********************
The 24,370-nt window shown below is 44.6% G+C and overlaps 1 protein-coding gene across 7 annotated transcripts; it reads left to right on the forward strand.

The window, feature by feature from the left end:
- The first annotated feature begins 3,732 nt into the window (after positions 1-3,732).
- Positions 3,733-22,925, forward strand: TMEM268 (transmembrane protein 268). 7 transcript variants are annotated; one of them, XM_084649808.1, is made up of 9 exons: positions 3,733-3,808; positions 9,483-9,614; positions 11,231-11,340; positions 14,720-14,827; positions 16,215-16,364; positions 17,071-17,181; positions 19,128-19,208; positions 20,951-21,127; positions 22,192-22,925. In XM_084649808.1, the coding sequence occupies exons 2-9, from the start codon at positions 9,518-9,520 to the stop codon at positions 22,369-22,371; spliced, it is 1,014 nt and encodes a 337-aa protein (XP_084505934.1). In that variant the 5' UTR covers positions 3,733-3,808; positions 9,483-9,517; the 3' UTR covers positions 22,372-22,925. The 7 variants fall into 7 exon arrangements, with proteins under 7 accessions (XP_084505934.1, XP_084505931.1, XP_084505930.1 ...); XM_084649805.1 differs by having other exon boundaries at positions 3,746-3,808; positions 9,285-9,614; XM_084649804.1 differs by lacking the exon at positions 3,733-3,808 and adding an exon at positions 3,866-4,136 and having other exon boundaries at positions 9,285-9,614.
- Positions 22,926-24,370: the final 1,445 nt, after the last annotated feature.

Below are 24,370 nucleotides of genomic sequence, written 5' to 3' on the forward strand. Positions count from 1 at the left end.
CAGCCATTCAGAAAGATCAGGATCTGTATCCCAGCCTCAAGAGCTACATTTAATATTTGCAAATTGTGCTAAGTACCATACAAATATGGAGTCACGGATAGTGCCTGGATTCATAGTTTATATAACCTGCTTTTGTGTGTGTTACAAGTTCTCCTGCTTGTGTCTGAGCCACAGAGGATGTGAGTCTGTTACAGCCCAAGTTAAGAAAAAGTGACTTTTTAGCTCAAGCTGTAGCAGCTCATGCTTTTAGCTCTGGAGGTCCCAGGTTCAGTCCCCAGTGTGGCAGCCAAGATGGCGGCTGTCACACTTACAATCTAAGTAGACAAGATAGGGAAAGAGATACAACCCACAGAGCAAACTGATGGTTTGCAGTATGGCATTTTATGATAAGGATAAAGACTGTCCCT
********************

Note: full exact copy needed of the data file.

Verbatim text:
The 24,370-nt window shown below is 44.6% G+C and overlaps 1 protein-coding gene across 7 annotated transcripts; it reads left to right on the forward strand.

The window, feature by feature from the left end:
- The first annotated feature begins 3,732 nt into the window (after positions 1-3,732).
- Positions 3,733-22,925, forward strand: TMEM268 (transmembrane protein 268). 7 transcript variants are annotated; one of them, XM_084649808.1, is made up of 9 exons: positions 3,733-3,808; positions 9,483-9,614; positions 11,231-11,340; positions 14,720-14,827; positions 16,215-16,364; positions 17,071-17,181; positions 19,128-19,208; positions 20,951-21,127; positions 22,192-22,925. In XM_084649808.1, the coding sequence occupies exons 2-9, from the start codon at positions 9,518-9,520 to the stop codon at positions 22,369-22,371; spliced, it is 1,014 nt and encodes a 337-aa protein (XP_084505934.1). In that variant the 5' UTR covers positions 3,733-3,808; positions 9,483-9,517; the 3' UTR covers positions 22,372-22,925. The 7 variants fall into 7 exon arrangements, with proteins under 7 accessions (XP_084505934.1, XP_084505931.1, XP_084505930.1 ...); XM_084649805.1 differs by having other exon boundaries at positions 3,746-3,808; positions 9,285-9,614; XM_084649804.1 differs by lacking the exon at positions 3,733-3,808 and adding an exon at positions 3,866-4,136 and having other exon boundaries at positions 9,285-9,614.
- Positions 22,926-24,370: the final 1,445 nt, after the last annotated feature.

Below are 24,370 nucleotides of genomic sequence, written 5' to 3' on the forward strand. Positions count from 1 at the left end.
CAGCCATTCAGAAAGATCAGGATCTGTATCCCAGCCTCAAGAGCTACATTTAATATTTGCAAATTGTGCTAAGTACCATACAAATATGGAGTCACGGATAGTGCCTGGATTCATAGTTTATATAACCTGCTTTTGTGTGTGTTACAAGTTCTCCTGCTTGTGTCTGAGCCACAGAGGATGTGAGTCTGTTACAGCCCAAGTTAAGAAAAAGTGACTTTTTAGCTCAAGCTGTAGCAGCTCATGCTTTTAGCTCTGGAGGTCCCAGGTTCAGTCCCCAGTGTGGCAGCCAAGATGGCGGCTGTCACACTTACAATCTAAGTAGACAAGATAGGGAAAGAGATACAACCCACAGAGCAAACTGATGGTTTGCAGTATGGCATTTTATGATAAGGATAAAGACTGTCCCT